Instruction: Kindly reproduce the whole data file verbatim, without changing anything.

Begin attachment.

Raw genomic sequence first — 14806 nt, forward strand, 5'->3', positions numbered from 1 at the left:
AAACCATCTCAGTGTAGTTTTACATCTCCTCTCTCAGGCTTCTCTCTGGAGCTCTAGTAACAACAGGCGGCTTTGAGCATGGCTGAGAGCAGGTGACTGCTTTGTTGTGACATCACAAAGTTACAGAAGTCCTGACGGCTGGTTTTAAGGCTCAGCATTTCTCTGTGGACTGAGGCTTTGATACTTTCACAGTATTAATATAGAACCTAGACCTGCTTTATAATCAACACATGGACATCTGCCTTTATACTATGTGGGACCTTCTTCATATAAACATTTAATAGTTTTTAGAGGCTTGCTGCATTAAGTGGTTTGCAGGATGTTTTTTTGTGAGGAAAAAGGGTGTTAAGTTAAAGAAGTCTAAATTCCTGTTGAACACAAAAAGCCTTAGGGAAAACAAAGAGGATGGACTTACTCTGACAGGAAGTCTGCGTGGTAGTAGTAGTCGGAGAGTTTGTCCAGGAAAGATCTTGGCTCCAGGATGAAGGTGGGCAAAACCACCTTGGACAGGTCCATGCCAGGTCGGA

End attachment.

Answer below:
Raw genomic sequence first — 14806 nt, forward strand, 5'->3', positions numbered from 1 at the left:
AAACCATCTCAGTGTAGTTTTACATCTCCTCTCTCAGGCTTCTCTCTGGAGCTCTAGTAACAACAGGCGGCTTTGAGCATGGCTGAGAGCAGGTGACTGCTTTGTTGTGACATCACAAAGTTACAGAAGTCCTGACGGCTGGTTTTAAGGCTCAGCATTTCTCTGTGGACTGAGGCTTTGATACTTTCACAGTATTAATATAGAACCTAGACCTGCTTTATAATCAACACATGGACATCTGCCTTTATACTATGTGGGACCTTCTTCATATAAACATTTAATAGTTTTTAGAGGCTTGCTGCATTAAGTGGTTTGCAGGATGTTTTTTTGTGAGGAAAAAGGGTGTTAAGTTAAAGAAGTCTAAATTCCTGTTGAACACAAAAAGCCTTAGGGAAAACAAAGAGGATGGACTTACTCTGACAGGAAGTCTGCGTGGTAGTAGTAGTCGGAGAGTTTGTCCAGGAAAGATCTTGGCTCCAGGATGAAGGTGGGCAAAACCACCTTGGACAGGTCCATGCCAGGTCGGA